CWC 2019: Key players to watch out for in Pak-Windies clash

When one thinks about an unexpected match, no one can go past Pakistan and the West Indies. The two teams are ready to lock horns in their opening ICC Men’s Cricket World Cup campaign today at Trent Bridge.

Pakistan, the team which won their only World Cup in 1992 under the leadership of Imran Khan, will aim to break their ten-match losing streak in ODI cricket. They were white-washed by Australia earlier this year and more recently they were handed a 4-0 drubbing by England ahead of the World Cup.

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The team even lost their first warm-up match against Afghanistan by three wickets before their second warm-up game against Bangladesh got abandoned.

On the other hand, the then clear contenders to win the World Cup, the West Indies have become a dark horse in the 50-over tournament. Clive Lloyd led the side to clinch the very first World Cup in 1975 and returned to defend the title in 1979. However, Kapil Dev’s devils declined the Caribbean treble in the 1983 finals.

Since then, the West Indies featured in only one semi-final in 1996 which they lost to Australia. Now 23 years later, the Jason Holder-led team donned in maroon are harder to predict but they seem confident to go back to their winning days.

Following are six players who can give the audience a thrilling World Cup match:

Chris Gayle:

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The big hitter, age 39, is playing in his last World Cup. Gayle is a promising in-form batsman to give a brilliant start to his team in the top-order. The left-hander has featured in 283 ODIs and has 10151 runs under his belt at 87.14. Gayle scored 135, 50, 162, 77 against England in the five-match ODI series, excluding the third match which was abandoned, earlier this year. In a World Cup warm-up match recently, he contributed with 36 runs in West Indies’ 421 target against New Zealand.

Babar Azam:

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The right-handed number three batsman has been in good form for the Pakistan team. He even scored a century in the first warm-up match against Afghanistan and the player has been a vital cog in the team’s batting scheme of things. Azam is currently the number seven ranked batsman in the ICC ODI batsmen rankings and the player holds the key for allowing Pakistan to post a respectable score on the board.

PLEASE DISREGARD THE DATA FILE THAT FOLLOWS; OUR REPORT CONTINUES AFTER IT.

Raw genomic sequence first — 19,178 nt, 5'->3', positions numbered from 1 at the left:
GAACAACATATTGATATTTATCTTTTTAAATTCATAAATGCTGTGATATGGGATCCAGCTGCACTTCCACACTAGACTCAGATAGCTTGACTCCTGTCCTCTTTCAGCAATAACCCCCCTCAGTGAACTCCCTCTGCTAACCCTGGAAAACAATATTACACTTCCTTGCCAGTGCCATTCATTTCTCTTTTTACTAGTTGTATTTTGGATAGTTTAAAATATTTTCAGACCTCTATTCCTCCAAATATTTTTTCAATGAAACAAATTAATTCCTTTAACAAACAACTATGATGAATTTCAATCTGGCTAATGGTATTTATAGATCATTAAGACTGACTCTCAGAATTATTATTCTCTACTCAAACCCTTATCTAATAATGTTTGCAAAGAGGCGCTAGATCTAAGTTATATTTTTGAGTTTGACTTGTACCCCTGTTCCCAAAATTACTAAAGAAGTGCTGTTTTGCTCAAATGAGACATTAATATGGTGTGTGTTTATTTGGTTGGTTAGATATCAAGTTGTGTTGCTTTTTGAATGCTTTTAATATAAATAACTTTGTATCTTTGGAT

Andre Russell:

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Like Gayle, this Jamaican destructive batsman has the potential to pick from wherever and drag West Indies to post a challenging target single-handedly. Although Russell has not played a single ODI since last year, he displayed his hulk form in the recent Indian Premier League. In a World Cup warm-up fixture against New Zealand, Russell smashed a 25-ball 54 in the lower middle-order to take West Indies to 421.

Fakhar Zaman:

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The big-hitting left-handed batsman provides the team with a rollicking start and he has often provided the team with the powerful boost in the opening overs. No one can ever forget his innings in the Champions Trophy final against India in 2017. The batsman has been inconsistent throughout his career, but if the player comes good, Pakistan are for sure guaranteed for registering a good score. He is currently the number nine batsmen in the ICC ODI batsmen rankings.

Sheldon Cottrell:

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Cottrell is known for his signature style of marching and giving a salute. In the recent five-match ODI series against England, the fast bowler bagged seven wickets, including a five-for in the second match. He can be an X-factor for the Caribbean side. Cottrell got an early breakthrough by dismissing New Zealand’s Martin Guptill in a World Cup warm-up match.

Shaheen Shah Afridi:

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The six feet six inches tall fast bowler has a great bowling stride and his ability to bowl from a great height comes in handy for the Pakistan team. The bowling lineup gets a different arc from his inclusion in the team. He recently took a four-wicket haul against England at Leeds which orders well for his form going in the tournament. The pacer’s economy rate is a worrying sign for the team, but if he is able to take wickets then he will do the required job for the team.

(With ANI inputs)


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